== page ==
The last decade and a half of Zimbabwe’s history has been particularly adverse for the vast majority of Zimbabweans on both sides of the racial divide. The reasons for this are multiple and vary in degree of severity. This being said, there is a generally accepted conglomeration of factors that can be seen to be central to the failure of the Zimbabwean economy. Major factors include the tyrannical practices of the ruling party, the chaotic seizure of productive farmland owned by politically disempowered whites, drought, economic sanctions against Zimbabwe, the central bank printing local currency, and the self-enrichment of ZANU elite at the expense of sound, rational executive decision making processes.
The proverbial “vegetable seeds” that gave rise to Zimbabwe’s rapid descent can be found in the poor management of the land issue. The issue of land ownership is a politically sensitive issue in a post-colonial context, and even looking for houses for sale in Pretoria constitutes a political act. In most African nationalist thought, white land ownership in Africa is an illegitimate remnant of the colonial catastrophe, and as such, is a problem that needs to be solved. Distributing white land amongst black citizens is the popular answer to the land question, and the original post-independence constitutions of South Africa and Zimbabwe indicate that the fairest land programme would be dealt with in a “willing selling willing buyer” dynamic. Public funds (tax money) would thus be used to buy land that would then be allocated to private black individuals. The cost of changing the racial profile of land ownership would therefore be carried by the tax paying population at large. This system would protect market prices and, by extension, economic stability and investment (both domestic and foreign). The political dimension implied by guaranteeing white property is that the white citizenry is protected by the same laws that protect black owned property. In this way, continuing systemic and legally entrenched racism is avoided. By 1997, the ZANU regime had done very little with regards to successfully addressing this political hot potato; by 2000, the government implemented the popularly supported seizure policy, which had the unfortunate effect of allocating productive commercial farms to inexperienced subsistence farmers. ZANU elite also landed up owning numerous farms, adding large amounts of property to their personal asset list. To place the market effects of land seizures into a different context for the purposes of demonstration, it could be compared to a complete market meltdown: imagine the effect on the local micro economy if all the property for sale in kleinmond, to use an example, lost all value overnight…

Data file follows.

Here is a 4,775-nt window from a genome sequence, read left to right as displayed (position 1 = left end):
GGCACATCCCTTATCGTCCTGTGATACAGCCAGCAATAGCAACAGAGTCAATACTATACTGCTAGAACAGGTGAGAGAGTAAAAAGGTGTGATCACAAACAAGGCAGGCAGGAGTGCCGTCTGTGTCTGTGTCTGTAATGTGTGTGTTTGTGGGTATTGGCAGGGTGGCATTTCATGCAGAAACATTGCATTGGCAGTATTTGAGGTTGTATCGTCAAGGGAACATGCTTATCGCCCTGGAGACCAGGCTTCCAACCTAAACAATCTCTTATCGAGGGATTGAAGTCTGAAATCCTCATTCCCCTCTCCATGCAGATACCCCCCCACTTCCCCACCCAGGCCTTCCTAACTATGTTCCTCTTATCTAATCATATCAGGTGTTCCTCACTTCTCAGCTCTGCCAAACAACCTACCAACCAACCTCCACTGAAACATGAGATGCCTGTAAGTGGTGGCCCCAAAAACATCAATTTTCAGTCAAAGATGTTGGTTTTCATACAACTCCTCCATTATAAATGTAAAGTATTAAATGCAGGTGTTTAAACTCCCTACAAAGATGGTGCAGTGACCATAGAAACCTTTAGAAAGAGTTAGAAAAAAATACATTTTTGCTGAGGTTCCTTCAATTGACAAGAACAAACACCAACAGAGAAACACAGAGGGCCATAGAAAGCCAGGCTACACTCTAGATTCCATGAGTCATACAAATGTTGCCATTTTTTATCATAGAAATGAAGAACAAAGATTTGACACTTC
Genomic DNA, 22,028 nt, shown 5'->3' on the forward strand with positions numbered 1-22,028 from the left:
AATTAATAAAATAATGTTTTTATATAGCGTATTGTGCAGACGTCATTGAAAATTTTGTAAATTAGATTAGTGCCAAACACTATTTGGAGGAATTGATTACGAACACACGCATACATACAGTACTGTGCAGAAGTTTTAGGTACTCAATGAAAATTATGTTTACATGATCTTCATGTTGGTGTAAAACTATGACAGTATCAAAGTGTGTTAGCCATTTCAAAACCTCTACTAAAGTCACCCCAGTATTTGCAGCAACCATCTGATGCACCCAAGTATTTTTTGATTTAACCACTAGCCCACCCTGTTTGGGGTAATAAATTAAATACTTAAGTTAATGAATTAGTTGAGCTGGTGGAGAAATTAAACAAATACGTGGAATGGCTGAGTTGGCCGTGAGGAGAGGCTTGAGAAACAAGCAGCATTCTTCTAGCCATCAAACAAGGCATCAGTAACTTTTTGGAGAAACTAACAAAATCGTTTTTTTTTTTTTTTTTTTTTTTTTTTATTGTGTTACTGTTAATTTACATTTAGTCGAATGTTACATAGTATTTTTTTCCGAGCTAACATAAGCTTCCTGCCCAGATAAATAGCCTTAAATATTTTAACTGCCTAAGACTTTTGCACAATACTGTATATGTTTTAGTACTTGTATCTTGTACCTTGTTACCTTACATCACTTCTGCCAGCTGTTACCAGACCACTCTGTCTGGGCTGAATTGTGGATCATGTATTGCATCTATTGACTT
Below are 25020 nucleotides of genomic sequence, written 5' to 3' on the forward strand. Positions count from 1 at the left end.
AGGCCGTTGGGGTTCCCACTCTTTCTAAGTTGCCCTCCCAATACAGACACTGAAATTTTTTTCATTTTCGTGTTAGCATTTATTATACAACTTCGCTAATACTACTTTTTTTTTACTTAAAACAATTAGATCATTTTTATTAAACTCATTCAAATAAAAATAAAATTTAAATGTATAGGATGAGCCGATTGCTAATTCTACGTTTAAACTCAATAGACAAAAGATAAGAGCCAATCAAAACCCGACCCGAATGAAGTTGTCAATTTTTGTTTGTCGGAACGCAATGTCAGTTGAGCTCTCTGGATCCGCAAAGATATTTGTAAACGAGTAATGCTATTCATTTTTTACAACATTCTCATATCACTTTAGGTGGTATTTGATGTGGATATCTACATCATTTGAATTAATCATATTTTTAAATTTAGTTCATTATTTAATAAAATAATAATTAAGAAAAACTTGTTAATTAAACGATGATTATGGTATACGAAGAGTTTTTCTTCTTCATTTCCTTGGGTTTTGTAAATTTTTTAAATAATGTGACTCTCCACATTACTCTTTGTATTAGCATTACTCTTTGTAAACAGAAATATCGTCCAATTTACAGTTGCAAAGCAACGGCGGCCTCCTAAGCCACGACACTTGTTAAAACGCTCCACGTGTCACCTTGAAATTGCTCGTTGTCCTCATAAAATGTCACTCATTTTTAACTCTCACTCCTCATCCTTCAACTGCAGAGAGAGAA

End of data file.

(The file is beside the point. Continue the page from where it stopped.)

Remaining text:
The economic knock on effects of the scramble for white land were far reaching and devastating. Agricultural exports constituted the bulk of exports, thereby earning foreign currency to pay for imported goods. With a shortage of foreign reserves, the Zim Dollar lost ground on foreign currencies, pushing import prices through the roof. The sudden inflation shocks were only augmented by the economically suicidal decision to print money. By simply putting more local currency into circulation, the real buying power of Zimbabweans actually diminished as prices of basic goods and fuel went into hyperinflation (before the inflation went into technical free fall, it was at 12 million %). The supply of locally produced food products decreased, while prices only increased. Added to these financial woes was/is sanctions brought against the ruling party for gross violations of human rights and corrupt election practices.
Despite two years of economic growth, the short term outlook for Zimbabwe is still bleak as Robert Mugabe and his ZANU inner circle remain in power, continuing to implement policies that increase personal wealth while desecrating the well-being of the society at large (for example, “indigenisation” of businesses means that disinvestment will continue to plague the economy). In the long term, however, it is hoped that this once productive and stable country will regain its footing and sustain a stable economy and society.